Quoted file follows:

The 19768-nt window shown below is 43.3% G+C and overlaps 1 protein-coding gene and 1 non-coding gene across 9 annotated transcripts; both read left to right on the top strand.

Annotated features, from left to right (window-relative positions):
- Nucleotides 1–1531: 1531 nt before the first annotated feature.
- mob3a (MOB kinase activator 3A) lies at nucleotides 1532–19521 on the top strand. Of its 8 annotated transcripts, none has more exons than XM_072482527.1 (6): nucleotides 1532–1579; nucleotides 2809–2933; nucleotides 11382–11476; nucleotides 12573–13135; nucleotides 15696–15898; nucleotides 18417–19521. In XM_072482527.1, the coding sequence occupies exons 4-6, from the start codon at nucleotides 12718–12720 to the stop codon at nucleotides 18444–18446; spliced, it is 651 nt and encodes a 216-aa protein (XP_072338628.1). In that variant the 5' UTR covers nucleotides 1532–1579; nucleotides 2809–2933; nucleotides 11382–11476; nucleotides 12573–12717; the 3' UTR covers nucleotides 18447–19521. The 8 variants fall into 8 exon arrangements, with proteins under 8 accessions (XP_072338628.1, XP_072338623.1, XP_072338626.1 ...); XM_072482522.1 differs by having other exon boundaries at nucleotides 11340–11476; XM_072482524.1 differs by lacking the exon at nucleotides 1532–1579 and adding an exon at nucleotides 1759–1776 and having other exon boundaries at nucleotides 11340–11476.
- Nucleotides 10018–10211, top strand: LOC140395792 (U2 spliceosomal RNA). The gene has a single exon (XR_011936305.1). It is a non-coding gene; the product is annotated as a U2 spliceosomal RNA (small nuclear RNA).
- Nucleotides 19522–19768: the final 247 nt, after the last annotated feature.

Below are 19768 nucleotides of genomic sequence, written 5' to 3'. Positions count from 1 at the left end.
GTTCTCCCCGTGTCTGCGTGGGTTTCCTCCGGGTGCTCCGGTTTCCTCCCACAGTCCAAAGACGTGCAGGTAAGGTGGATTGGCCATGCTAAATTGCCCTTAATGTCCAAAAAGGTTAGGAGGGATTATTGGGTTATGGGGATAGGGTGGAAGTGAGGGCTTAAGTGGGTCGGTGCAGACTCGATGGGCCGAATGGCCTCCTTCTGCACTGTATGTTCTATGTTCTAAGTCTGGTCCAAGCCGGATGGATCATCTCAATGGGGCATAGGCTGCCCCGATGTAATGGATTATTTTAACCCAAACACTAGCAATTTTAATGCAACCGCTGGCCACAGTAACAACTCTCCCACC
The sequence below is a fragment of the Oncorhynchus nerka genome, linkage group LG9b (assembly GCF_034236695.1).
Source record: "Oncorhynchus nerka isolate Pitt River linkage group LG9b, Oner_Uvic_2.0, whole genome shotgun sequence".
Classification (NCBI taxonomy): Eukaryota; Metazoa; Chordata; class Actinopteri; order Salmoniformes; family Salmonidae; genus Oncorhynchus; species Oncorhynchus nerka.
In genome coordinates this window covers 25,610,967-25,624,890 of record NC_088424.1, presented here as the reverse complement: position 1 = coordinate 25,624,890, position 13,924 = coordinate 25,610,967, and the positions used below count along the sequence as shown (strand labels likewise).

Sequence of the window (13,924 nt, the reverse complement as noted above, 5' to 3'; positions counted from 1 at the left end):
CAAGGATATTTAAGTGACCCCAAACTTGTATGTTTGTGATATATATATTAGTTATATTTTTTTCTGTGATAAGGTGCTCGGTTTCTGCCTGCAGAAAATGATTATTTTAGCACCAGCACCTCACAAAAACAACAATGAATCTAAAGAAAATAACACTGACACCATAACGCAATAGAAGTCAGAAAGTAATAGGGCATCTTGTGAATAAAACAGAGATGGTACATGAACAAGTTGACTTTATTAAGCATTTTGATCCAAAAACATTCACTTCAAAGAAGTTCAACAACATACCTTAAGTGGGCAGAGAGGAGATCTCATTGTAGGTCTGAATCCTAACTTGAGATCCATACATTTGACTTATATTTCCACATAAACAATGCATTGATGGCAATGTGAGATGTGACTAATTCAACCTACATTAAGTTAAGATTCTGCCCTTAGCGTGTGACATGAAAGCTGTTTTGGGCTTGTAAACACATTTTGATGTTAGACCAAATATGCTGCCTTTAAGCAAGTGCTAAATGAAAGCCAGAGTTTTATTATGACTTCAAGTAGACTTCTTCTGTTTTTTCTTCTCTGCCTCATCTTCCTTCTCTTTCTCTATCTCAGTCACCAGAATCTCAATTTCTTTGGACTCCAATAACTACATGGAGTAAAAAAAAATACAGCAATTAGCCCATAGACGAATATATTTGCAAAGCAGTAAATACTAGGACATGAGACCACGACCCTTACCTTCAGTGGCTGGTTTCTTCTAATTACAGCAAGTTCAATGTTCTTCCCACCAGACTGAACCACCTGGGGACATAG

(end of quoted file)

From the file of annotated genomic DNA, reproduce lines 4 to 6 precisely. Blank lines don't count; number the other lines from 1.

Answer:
- mob3a (MOB kinase activator 3A) lies at nucleotides 1532–19521 on the top strand. Of its 8 annotated transcripts, none has more exons than XM_072482527.1 (6): nucleotides 1532–1579; nucleotides 2809–2933; nucleotides 11382–11476; nucleotides 12573–13135; nucleotides 15696–15898; nucleotides 18417–19521. In XM_072482527.1, the coding sequence occupies exons 4-6, from the start codon at nucleotides 12718–12720 to the stop codon at nucleotides 18444–18446; spliced, it is 651 nt and encodes a 216-aa protein (XP_072338628.1). In that variant the 5' UTR covers nucleotides 1532–1579; nucleotides 2809–2933; nucleotides 11382–11476; nucleotides 12573–12717; the 3' UTR covers nucleotides 18447–19521. The 8 variants fall into 8 exon arrangements, with proteins under 8 accessions (XP_072338628.1, XP_072338623.1, XP_072338626.1 ...); XM_072482522.1 differs by having other exon boundaries at nucleotides 11340–11476; XM_072482524.1 differs by lacking the exon at nucleotides 1532–1579 and adding an exon at nucleotides 1759–1776 and having other exon boundaries at nucleotides 11340–11476.
- Nucleotides 10018–10211, top strand: LOC140395792 (U2 spliceosomal RNA). The gene has a single exon (XR_011936305.1). It is a non-coding gene; the product is annotated as a U2 spliceosomal RNA (small nuclear RNA).
- Nucleotides 19522–19768: the final 247 nt, after the last annotated feature.